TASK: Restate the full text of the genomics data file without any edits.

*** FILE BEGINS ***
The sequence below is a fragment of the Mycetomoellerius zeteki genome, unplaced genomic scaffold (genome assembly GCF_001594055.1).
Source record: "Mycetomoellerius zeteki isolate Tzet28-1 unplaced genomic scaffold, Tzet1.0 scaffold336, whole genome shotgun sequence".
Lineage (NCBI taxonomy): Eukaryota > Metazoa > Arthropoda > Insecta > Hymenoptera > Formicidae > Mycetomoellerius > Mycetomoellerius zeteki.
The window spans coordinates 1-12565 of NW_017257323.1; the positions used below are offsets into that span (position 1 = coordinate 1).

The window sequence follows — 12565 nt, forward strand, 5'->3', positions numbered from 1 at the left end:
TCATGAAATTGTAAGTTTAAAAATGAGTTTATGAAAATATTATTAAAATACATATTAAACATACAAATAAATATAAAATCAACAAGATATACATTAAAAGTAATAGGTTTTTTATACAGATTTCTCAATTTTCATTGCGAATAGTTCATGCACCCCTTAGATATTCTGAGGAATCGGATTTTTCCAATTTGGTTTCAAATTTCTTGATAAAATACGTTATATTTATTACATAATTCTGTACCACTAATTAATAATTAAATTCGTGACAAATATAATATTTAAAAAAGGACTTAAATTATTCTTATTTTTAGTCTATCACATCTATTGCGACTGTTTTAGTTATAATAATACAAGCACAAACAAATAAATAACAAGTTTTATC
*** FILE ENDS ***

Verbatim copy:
The sequence below is a fragment of the Mycetomoellerius zeteki genome, unplaced genomic scaffold (genome assembly GCF_001594055.1).
Source record: "Mycetomoellerius zeteki isolate Tzet28-1 unplaced genomic scaffold, Tzet1.0 scaffold336, whole genome shotgun sequence".
Lineage (NCBI taxonomy): Eukaryota > Metazoa > Arthropoda > Insecta > Hymenoptera > Formicidae > Mycetomoellerius > Mycetomoellerius zeteki.
The window spans coordinates 1-12565 of NW_017257323.1; the positions used below are offsets into that span (position 1 = coordinate 1).

The window sequence follows — 12565 nt, forward strand, 5'->3', positions numbered from 1 at the left end:
TCATGAAATTGTAAGTTTAAAAATGAGTTTATGAAAATATTATTAAAATACATATTAAACATACAAATAAATATAAAATCAACAAGATATACATTAAAAGTAATAGGTTTTTTATACAGATTTCTCAATTTTCATTGCGAATAGTTCATGCACCCCTTAGATATTCTGAGGAATCGGATTTTTCCAATTTGGTTTCAAATTTCTTGATAAAATACGTTATATTTATTACATAATTCTGTACCACTAATTAATAATTAAATTCGTGACAAATATAATATTTAAAAAAGGACTTAAATTATTCTTATTTTTAGTCTATCACATCTATTGCGACTGTTTTAGTTATAATAATACAAGCACAAACAAATAAATAACAAGTTTTATC